Protein folded states are kinetic hubs

Gregory R. Bowman, Vijay S. Pande

Research output: Contribution to journalArticle

171 Scopus citations

Abstract

Understanding molecular kinetics, and particularly protein folding, is a classic grand challenge in molecular biophysics. Network models, such as Markov state models (MSMs), are one potential solution to this problem. MSMs have recently yielded quantitative agreement with experimentally derived structures and folding rates for specific systems, leaving them positioned to potentially provide a deeper understanding of molecular kinetics that can lead to experimentally testable hypotheses. Here we use existing MSMs for the villin headpiece and NTL9, which were constructed from atomistic simulations, to accomplish this goal. In addition, we provide simpler, humanly comprehensible networks that capture the essence of molecular kinetics and reproduce qualitative phenomena like the apparent two-state folding often seen in experiments. Together, these models show that protein dynamics are dominated by stochastic jumps between numerous metastable states and that proteins have heterogeneous unfolded states (many unfolded basins that interconvert more rapidly with the native state than with one another) yet often still appear two-state. Most importantly, we find that protein native states are hubs that can be reached quickly from any other state. However, metastability and a web of nonnative states slow the average folding rate. Experimental tests for these findings and their implications for other fields, like protein design, are also discussed.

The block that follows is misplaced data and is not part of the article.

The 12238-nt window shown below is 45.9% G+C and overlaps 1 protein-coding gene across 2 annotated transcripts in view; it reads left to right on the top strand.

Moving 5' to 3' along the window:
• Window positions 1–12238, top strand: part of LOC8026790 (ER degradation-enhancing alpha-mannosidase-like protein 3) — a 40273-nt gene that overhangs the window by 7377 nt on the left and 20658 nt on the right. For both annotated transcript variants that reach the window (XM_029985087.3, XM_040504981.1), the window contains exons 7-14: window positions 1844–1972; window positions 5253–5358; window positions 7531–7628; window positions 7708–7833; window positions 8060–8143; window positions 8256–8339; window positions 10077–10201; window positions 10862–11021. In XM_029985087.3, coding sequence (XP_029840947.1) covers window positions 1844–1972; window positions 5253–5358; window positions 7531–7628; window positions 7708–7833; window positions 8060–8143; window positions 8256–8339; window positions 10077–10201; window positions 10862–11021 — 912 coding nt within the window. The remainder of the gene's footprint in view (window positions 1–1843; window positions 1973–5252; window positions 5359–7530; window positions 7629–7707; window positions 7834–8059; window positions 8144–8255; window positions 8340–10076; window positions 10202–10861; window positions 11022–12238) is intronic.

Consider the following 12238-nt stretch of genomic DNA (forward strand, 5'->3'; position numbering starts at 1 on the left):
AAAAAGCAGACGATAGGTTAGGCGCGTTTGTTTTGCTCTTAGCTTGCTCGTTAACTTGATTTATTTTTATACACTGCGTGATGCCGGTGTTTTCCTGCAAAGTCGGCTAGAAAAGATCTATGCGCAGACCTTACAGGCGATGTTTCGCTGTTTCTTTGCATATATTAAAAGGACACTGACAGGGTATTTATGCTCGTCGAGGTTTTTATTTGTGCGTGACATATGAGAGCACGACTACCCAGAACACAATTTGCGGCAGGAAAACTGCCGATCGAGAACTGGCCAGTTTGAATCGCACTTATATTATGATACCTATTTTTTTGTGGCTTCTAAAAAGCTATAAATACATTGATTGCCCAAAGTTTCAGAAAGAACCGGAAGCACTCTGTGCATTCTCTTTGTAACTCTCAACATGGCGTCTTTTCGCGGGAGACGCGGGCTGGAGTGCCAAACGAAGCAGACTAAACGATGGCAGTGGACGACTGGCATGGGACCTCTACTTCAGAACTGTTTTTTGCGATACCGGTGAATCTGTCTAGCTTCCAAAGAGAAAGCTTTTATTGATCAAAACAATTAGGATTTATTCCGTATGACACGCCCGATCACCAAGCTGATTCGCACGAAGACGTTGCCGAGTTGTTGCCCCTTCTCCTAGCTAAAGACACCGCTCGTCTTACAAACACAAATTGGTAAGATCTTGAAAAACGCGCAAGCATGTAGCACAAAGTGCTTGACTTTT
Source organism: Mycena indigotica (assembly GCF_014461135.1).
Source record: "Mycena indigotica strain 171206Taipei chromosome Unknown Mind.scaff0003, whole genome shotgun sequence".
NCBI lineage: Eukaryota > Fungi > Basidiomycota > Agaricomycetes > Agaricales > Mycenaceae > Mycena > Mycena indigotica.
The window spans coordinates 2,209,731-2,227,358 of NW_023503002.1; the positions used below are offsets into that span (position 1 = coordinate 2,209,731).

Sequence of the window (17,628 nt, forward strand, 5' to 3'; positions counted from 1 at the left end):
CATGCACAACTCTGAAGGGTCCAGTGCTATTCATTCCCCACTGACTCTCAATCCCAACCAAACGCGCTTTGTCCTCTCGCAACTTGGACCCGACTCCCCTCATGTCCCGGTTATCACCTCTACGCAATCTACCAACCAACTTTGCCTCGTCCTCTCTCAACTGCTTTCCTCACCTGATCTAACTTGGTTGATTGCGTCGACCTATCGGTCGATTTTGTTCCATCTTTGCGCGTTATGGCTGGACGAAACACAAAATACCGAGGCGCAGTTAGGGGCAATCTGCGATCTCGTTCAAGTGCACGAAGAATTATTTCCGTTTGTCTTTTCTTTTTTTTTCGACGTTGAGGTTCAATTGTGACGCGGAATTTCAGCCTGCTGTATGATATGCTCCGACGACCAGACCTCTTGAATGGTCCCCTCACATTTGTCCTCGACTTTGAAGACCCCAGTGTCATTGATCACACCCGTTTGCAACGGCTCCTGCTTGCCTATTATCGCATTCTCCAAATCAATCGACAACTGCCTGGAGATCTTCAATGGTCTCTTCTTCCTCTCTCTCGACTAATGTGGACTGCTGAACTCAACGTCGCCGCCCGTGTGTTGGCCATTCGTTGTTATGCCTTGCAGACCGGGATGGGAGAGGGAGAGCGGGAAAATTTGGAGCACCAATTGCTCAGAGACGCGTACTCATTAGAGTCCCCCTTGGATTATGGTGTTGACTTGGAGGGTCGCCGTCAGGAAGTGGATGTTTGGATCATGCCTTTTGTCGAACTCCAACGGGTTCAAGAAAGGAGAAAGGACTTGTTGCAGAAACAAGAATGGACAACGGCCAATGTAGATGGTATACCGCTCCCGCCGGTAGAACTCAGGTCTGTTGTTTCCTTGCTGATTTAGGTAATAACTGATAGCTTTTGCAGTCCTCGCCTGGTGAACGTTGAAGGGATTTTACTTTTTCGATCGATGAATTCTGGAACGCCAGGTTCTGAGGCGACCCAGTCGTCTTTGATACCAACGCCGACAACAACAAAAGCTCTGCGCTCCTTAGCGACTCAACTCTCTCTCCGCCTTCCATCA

Original languageEnglish
Pages (from-to)10890-10895
Number of pages6
JournalProceedings of the National Academy of Sciences of the United States of America
Volume107
Issue number24
DOIs
StatePublished - Jun 15 2010
Externally publishedYes

Keywords

  • Markov state model
  • Network
  • Protein folding

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